Apr 5, 2010

Guest author Sarah A. Hoyt discusses Kathryn Howard, Fifth wife of Henry VIII

NO WILL BUT HIS by Sarah A. Hoyt (Berkley Trade Paperback Original; April 6, 2010; 978-0425232514; $14.00) is the fourth in a series of historical novels about the wives of Henry VIII, whose lives and loves shaped the future of all of Britain .

Her name was Kathryn Howard. Cousin to Anne Boleyn, the women for whom King Henry VIII changed the world, the orphaned Kathryn grew up a poor relation in a household where discipline was lax. Her youthful indiscretions would have hardly mattered if the eye of the aging King had not fallen on her. But she caught the King’s attention and, a Howard, Kathryn was ambitious. Henry called her his rose without a thorn, and she assumed the role of his untouched child bride, his adored fifth wife. Meanwhile, Kathryn relatives conspired to make sure that the truth was kept from the King.  Read an excerpt.





Mind Over Matter by Sarah A. Hoyt


The writing of No Other Will Than His – or at least the selling of it – started five years ago, when apropos very little in a phone call with my editor, Ginjer Buchanan, I found myself disputing her assertion that Kathryn Howard fifth wife of Henry VIII was “just a slut” and not very bright. Eventually my vigorous argument got me a contract to write a book about her.

I confess my opinion in the matter was probably colored by having attended an all girl highschool, where the class slut was also one of the brightest students. But there were more material considerations. Every other of Henry’s wives was smart and accomplished in her own way.

In fact, taken all in all, Katherine of Aragon, Anne Boleyn and Jane Seymour might have had little else in common, except that every contemporary agreed each one was a very intellectually accomplished female. Oh, certainly, Katherine of Aragon’s mind might run to theology, but she was also an able and accomplished agent for the relationship between England and Spain and proved more than a worthy adversary for Wolsey and all the King’s men. And Anne Boleyn was undisputedly quick of wit and as prompt with song and line as the king himself, if not more so. Jane Seymour, on the other hand, as quiet and domestic as she might have been – or at least played – was adept at managing the not inconsiderable royal household and was friends with her stepdaughter, Mary Tudor, who was herself no mean scholar.


With this in mind, and taking in account that part of what might have given Henry a disgust of Anne of Cleves was her inability to converse nimbly in English, it is highly unlikely he would have chosen a dumb bunny for his fifth wife.

I’m not disputing she was ignorant. The surviving letters from her are certainly pitiful. Though I will maintain you don’t have to be dumb to write near illegible letters. I have known mathematical and musical geniuses who could barely string two words together. On the other hand in her day book learning was not in general favored for women – beyond the king’s daughters themselves. Her step grandmother, too, the Dowager Duchess of Norfolk, might have kept Kathryn deliberately ignorant so as to make her more pliable – and that’s assuming that she was interested enough at first to care if she learned or not.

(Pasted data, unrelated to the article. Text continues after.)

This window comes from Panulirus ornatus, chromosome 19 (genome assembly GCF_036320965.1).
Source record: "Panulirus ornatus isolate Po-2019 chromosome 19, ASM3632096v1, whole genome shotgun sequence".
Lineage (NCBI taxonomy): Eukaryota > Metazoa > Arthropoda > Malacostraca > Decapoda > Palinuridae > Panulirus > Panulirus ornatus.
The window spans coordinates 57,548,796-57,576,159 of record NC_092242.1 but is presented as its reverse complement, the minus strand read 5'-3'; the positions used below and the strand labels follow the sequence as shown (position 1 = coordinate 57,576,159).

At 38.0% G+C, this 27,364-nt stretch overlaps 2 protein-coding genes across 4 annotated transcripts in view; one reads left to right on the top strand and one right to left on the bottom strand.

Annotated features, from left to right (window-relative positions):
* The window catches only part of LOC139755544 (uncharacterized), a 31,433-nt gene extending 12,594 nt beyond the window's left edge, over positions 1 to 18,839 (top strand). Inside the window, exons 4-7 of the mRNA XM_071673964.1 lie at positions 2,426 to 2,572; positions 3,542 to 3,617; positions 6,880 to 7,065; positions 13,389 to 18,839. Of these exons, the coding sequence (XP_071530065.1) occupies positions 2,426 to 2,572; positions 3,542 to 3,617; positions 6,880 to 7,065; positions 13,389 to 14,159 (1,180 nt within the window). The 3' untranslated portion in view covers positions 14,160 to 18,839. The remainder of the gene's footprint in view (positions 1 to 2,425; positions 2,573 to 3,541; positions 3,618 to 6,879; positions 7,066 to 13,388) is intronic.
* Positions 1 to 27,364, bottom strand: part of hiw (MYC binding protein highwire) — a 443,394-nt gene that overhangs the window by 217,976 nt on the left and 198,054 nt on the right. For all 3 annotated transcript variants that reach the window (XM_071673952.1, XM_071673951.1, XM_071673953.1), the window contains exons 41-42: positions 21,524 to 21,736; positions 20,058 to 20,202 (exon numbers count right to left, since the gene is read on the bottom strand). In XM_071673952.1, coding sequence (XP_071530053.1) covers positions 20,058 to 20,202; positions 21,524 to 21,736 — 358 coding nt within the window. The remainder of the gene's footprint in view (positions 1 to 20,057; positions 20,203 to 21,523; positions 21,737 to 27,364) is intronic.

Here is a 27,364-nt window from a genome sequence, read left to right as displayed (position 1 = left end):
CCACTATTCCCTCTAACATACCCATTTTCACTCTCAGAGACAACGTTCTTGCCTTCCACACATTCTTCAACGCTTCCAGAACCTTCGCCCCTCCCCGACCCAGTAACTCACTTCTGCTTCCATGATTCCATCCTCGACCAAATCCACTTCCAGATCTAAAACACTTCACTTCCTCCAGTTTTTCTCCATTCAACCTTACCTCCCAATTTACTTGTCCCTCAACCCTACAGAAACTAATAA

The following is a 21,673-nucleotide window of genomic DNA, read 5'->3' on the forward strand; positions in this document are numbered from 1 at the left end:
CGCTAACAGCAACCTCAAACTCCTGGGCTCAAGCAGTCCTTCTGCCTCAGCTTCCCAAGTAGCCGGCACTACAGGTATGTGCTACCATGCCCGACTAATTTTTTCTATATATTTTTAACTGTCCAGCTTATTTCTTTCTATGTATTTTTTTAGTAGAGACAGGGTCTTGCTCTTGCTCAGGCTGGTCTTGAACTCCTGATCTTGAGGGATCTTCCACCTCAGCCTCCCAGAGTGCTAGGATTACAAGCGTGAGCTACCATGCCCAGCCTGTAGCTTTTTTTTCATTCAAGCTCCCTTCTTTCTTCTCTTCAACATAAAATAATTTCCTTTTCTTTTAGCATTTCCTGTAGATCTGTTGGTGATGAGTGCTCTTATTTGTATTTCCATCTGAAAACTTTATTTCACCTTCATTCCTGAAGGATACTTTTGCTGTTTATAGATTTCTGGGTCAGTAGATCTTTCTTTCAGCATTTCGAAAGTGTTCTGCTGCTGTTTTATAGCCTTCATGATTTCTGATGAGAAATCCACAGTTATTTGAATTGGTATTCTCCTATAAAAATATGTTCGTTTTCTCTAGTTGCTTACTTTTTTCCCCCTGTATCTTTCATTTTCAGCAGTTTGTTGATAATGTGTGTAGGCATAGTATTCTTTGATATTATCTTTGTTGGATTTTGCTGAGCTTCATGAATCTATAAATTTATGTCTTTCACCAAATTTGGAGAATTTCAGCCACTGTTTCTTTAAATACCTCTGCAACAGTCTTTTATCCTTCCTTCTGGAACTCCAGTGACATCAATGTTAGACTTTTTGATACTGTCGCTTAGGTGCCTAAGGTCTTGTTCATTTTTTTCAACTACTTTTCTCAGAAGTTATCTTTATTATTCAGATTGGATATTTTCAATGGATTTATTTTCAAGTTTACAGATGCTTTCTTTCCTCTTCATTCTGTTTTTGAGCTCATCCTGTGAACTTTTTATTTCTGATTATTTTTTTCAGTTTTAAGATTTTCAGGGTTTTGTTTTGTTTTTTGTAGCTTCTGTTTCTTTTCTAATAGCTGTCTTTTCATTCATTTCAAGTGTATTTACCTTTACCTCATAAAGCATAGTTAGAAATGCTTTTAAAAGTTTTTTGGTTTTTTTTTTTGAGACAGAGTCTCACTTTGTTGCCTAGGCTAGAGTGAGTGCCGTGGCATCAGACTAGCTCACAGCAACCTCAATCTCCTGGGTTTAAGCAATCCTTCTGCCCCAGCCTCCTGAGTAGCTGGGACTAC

However, even though she might have been proffered to the king as a puppet, something in her must have caught the king enough to marry her. Her cousin, Mary Howard, was at one point encouraged to make the king her paramour, but never to attempt to marry him. Kathryn, however, who was still a child in our terms, was told to aspire for the top, and did manage it.
In the hothouse environment of the court, there must have been many other dainty, pretty young damsels to take the king’s eye. But only Kathryn captured him in matrimony and that bespeaks both courage and intelligence – the daring to aim for the top and to achieve it.

Yes, afterwards she might have miscalculated her position and ultimately paid for it with her life. Strategic brilliance cannot be expected of a girl who died before eighteen.

But in a brutal time, she used her looks AND her mind to best effect and even though her romantic heart might have preferred Thomas Culpepper embraced the challenge of capturing the crown.

Her fall was as fast and precipitous as her rise, but with all that, let’s pause for a moment and admire a young woman who has often been much maligned, but who in life must have been a creature of considerable courage, decision and intelligence.
 
NO WILL BUT HIS by Sarah A. Hoyt is available for purchase from Amazon, Ebay or your favorite booksellers.



Bookmark and Share